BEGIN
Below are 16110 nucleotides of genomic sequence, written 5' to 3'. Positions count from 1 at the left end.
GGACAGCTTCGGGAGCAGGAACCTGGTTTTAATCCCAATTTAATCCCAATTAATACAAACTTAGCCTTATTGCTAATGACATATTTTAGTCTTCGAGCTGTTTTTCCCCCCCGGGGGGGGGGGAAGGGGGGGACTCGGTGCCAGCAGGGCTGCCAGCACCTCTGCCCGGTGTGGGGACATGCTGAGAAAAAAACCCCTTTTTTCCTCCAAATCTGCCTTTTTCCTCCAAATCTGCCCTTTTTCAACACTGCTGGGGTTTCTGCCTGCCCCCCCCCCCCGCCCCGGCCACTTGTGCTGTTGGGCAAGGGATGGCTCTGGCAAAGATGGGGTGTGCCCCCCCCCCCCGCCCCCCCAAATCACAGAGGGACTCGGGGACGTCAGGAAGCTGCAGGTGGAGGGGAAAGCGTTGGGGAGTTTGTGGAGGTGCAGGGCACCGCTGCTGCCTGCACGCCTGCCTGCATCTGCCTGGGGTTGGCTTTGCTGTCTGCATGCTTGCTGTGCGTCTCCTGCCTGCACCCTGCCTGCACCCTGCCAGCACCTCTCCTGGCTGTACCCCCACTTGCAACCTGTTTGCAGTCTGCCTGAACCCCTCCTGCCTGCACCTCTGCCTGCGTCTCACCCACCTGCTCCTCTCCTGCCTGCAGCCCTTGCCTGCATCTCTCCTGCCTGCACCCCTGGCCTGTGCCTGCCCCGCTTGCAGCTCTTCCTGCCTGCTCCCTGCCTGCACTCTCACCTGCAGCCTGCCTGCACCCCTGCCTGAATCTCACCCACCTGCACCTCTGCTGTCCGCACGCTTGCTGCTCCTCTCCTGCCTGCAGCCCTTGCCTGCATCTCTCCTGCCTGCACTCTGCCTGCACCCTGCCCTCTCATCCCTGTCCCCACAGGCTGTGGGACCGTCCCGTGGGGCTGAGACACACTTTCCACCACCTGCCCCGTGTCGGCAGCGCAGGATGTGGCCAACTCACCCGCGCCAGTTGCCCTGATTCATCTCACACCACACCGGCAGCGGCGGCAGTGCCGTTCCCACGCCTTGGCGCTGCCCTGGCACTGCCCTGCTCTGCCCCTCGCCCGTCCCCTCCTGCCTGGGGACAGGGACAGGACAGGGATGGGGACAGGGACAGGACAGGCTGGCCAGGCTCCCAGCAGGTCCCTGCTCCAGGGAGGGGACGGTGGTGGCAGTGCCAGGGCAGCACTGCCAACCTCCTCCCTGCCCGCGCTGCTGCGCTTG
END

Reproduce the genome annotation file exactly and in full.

Below are 16110 nucleotides of genomic sequence, written 5' to 3'. Positions count from 1 at the left end.
GGACAGCTTCGGGAGCAGGAACCTGGTTTTAATCCCAATTTAATCCCAATTAATACAAACTTAGCCTTATTGCTAATGACATATTTTAGTCTTCGAGCTGTTTTTCCCCCCCGGGGGGGGGGGAAGGGGGGGACTCGGTGCCAGCAGGGCTGCCAGCACCTCTGCCCGGTGTGGGGACATGCTGAGAAAAAAACCCCTTTTTTCCTCCAAATCTGCCTTTTTCCTCCAAATCTGCCCTTTTTCAACACTGCTGGGGTTTCTGCCTGCCCCCCCCCCCCGCCCCGGCCACTTGTGCTGTTGGGCAAGGGATGGCTCTGGCAAAGATGGGGTGTGCCCCCCCCCCCCGCCCCCCCAAATCACAGAGGGACTCGGGGACGTCAGGAAGCTGCAGGTGGAGGGGAAAGCGTTGGGGAGTTTGTGGAGGTGCAGGGCACCGCTGCTGCCTGCACGCCTGCCTGCATCTGCCTGGGGTTGGCTTTGCTGTCTGCATGCTTGCTGTGCGTCTCCTGCCTGCACCCTGCCTGCACCCTGCCAGCACCTCTCCTGGCTGTACCCCCACTTGCAACCTGTTTGCAGTCTGCCTGAACCCCTCCTGCCTGCACCTCTGCCTGCGTCTCACCCACCTGCTCCTCTCCTGCCTGCAGCCCTTGCCTGCATCTCTCCTGCCTGCACCCCTGGCCTGTGCCTGCCCCGCTTGCAGCTCTTCCTGCCTGCTCCCTGCCTGCACTCTCACCTGCAGCCTGCCTGCACCCCTGCCTGAATCTCACCCACCTGCACCTCTGCTGTCCGCACGCTTGCTGCTCCTCTCCTGCCTGCAGCCCTTGCCTGCATCTCTCCTGCCTGCACTCTGCCTGCACCCTGCCCTCTCATCCCTGTCCCCACAGGCTGTGGGACCGTCCCGTGGGGCTGAGACACACTTTCCACCACCTGCCCCGTGTCGGCAGCGCAGGATGTGGCCAACTCACCCGCGCCAGTTGCCCTGATTCATCTCACACCACACCGGCAGCGGCGGCAGTGCCGTTCCCACGCCTTGGCGCTGCCCTGGCACTGCCCTGCTCTGCCCCTCGCCCGTCCCCTCCTGCCTGGGGACAGGGACAGGACAGGGATGGGGACAGGGACAGGACAGGCTGGCCAGGCTCCCAGCAGGTCCCTGCTCCAGGGAGGGGACGGTGGTGGCAGTGCCAGGGCAGCACTGCCAACCTCCTCCCTGCCCGCGCTGCTGCGCTTG